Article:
Our good friend Dell Rat Ron
(Ron Shearer) has responded
to my recent post in which I
staged a Battle of the "Boys."
It was a spin off competition in which readers voted for the version of the song "Boys," they liked most. They chose from the Shirelles original, a cover version by the Beatles, and a rendition waxed by one time Beatles drummer Pete Best. My "Boys" article triggered Ron's memories of the Shirelles and other artists so I invited him to be my guest blogger today and share his stories with all of us.
With that, I'll step aside and say
"Ron, be my guest!"
I keep thinking of the Shirelles a lot lately since a commercial has been playing on the TV using "Mama Said". As near as
I can tell, it really is the Shirelles' recording.
Ron, if I may interrupt you,
I would like you and everybody else to take a couple of minutes and watch the following video entitled Recreating the Shirelles.
It's a modern film short
that does a brilliant job of simulating a vintage Shirelles performance.
That song ("Mama Said"), "Dedicated to the One I Love", "Will You Love Me Tomorrow", "Tonight's the Night" and, to a lesser extent, "Boys" epitomizes the ultimate in R&B girl groups to me. Mostly, I never heard "Boys" until the girls at D-Town (Dallastown High School) played it all the time on the jukebox and danced to it on
a daily basis for a long, long time. But the other songs, just make me melt and miss the days when we used to wrap our arms around a beautiful girl with her head on our shoulder to dance slow...
or at least hold hands to fast dance with her.
The cha-cha-cha and the stroll were the only ones where we didn't have that physical contact with them. The Chantels with Arlene Smith, "Maybe", "He's Gone", "The Plea" and the Marvelettes earliest songs were up there also.
I remember seeing the Shirelles live back in Reno, Nevada at one of the first Hot August Nights which was held at what was left of a drive-in theater.
It was the last time they booked over a dozen acts and the police had to stop it at midnight because they had gone past curfew, and there was a neighborhood nearby.
The Shirelles went on, as they had for many years, minus one girl who had died of cancer. They never replaced her, and always explained to the audience that she was always there with them in spirit. The Shirelles went through a lot of changes over the last decades, with Doris leaving the group at one time and later returning, Shirley going solo, and both Beverly and Doris each forming separate groups with new girls, each group billing themselves as the Shirelles. As near as I can tell, Shirley Alston and Beverly Lee are still alive. Why they didn't appear with Doris the last time I saw her on PBS's tribute to doo-wop is a puzzle. A while later, I heard a DJ on the local oldies station announce that Doris passed away. What a representation of an era.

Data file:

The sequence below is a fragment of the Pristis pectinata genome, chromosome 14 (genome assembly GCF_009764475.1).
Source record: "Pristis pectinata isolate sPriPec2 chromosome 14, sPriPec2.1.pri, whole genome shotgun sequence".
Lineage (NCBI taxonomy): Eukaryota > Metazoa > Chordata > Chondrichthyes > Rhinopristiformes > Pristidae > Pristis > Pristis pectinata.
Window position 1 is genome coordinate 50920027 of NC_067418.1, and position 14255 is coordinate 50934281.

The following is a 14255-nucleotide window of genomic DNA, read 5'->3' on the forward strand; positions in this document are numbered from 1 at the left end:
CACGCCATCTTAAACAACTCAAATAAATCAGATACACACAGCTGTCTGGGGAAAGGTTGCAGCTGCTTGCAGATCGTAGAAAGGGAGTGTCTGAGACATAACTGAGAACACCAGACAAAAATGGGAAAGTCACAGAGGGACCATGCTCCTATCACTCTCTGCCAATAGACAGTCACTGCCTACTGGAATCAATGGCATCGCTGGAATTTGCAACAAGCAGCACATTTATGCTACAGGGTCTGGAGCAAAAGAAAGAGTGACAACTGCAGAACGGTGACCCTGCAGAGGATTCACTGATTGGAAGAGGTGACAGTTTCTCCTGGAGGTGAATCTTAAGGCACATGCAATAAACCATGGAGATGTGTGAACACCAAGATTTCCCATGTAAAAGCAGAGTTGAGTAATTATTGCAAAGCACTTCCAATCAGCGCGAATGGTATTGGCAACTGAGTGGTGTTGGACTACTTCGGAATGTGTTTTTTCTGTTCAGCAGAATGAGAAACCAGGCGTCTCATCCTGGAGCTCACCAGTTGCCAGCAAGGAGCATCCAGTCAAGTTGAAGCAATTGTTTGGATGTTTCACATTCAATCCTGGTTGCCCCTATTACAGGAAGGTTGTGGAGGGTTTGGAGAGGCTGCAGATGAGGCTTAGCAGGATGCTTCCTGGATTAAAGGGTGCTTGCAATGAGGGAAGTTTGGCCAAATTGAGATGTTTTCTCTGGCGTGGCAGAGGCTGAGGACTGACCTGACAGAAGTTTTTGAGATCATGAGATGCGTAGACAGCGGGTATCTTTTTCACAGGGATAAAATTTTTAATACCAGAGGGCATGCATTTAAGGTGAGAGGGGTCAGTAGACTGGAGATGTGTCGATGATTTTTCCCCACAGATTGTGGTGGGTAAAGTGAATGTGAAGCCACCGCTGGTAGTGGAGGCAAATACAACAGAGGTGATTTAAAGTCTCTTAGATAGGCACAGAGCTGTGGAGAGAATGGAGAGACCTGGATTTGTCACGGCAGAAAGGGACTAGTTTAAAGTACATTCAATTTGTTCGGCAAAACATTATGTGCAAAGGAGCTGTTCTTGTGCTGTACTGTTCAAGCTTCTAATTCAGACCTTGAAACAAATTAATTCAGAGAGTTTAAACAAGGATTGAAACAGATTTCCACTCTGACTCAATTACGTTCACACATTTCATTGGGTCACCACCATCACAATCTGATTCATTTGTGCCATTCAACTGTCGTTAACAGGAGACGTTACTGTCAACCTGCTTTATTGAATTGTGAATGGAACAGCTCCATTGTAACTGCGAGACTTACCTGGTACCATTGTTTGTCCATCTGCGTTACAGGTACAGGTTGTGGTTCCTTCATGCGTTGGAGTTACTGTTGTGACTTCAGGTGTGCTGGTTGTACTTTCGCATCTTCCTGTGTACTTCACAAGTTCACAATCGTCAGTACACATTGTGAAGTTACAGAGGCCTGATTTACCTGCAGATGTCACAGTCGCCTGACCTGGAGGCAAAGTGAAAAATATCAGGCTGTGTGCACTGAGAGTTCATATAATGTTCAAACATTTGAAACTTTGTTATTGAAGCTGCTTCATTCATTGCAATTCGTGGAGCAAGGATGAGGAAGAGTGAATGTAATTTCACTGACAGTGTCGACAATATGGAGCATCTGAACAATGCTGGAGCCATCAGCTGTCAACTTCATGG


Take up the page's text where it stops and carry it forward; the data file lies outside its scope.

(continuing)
Just a note of trivia: On a TV interview at her home, Doris explain how the British invasion, which paid tribute and popularized American rhythm and blues, was also the downfall of it. When the Shirelles released "Sha La La", England's Manfred Mann covered it and garnered much more airplay.
I can't say whether I really like one version of
"Sha La La" over the other, but I was saddened
that the girls' career was going downhill due to
the popularity of their music.
While I like all the versions of "Boys", the Shirelles are my first love, and I just identify it more since
I knew it so long as a a girl group song, by one of the greatest girl groups of all time.
That Hot August Nights show also had Johnny Rivers, Sam Moore (of Sam & Dave), Brook Benton (the last year he was alive), the Chantels (with Arlene Smith), Little Anthony (no Imperials), the Drifters. I can't remember who else.
Seeing the original Chantels do "Maybe"...
and Brook Benton's "Rainy Night in Georgia" were memorable.
Johnny Rivers tore it up and did perhaps the longest set, from "Secret Agent Man"...
to "Rockin' Pneumonia" (with great piano work, but still only second to Huey "Piano" Smith.
I always wished I could play boogie woogie on
the piano. I don't remember if Paul Revere & the Raiders were there. They played the cabarets in Reno frequently, and Paul had a club there for awhile (he lived just north of there in Idaho).
Thanks for allowing me to share those memories and music history with you.
Ron, thank you very much for dropping by as a guest blogger
and sharing your stories with us! My Picks to Click for this post
are "Sha La La" by the Shirelles, the live performance of "Maybe"
by Arlene and the Chantels, and Brook Benton's live version of "Rainy Night in Georgia." You know what they say: "If there's a
rock and roll heaven....." I went ahead and added your vote for
the Shirelles to the Battle of the "Boys" balloting. Let's have a look at the tote board and check the final score:
Pete Best: 1
Showering Shady: 1 write-in vote
I'd like to tag Ron's post with my Pick to Click by Huey "Piano" Smith and the Clowns, "Don't You Just Know It."
I'd also like to propose another
BATTLE OF THE BANDS!
Listen to these two killer recordings of
"Look in My Eyes" and tell me which you
like better...the version by the Chantels:
or this one by the Three Degrees from their early years on the Swan label:
Fine print: Any votes cast for Shady singing in the shower will be declared null and void.
Thanks again to original Dell Rat Ron Shearer for accepting my invitation to
Have a Shady day!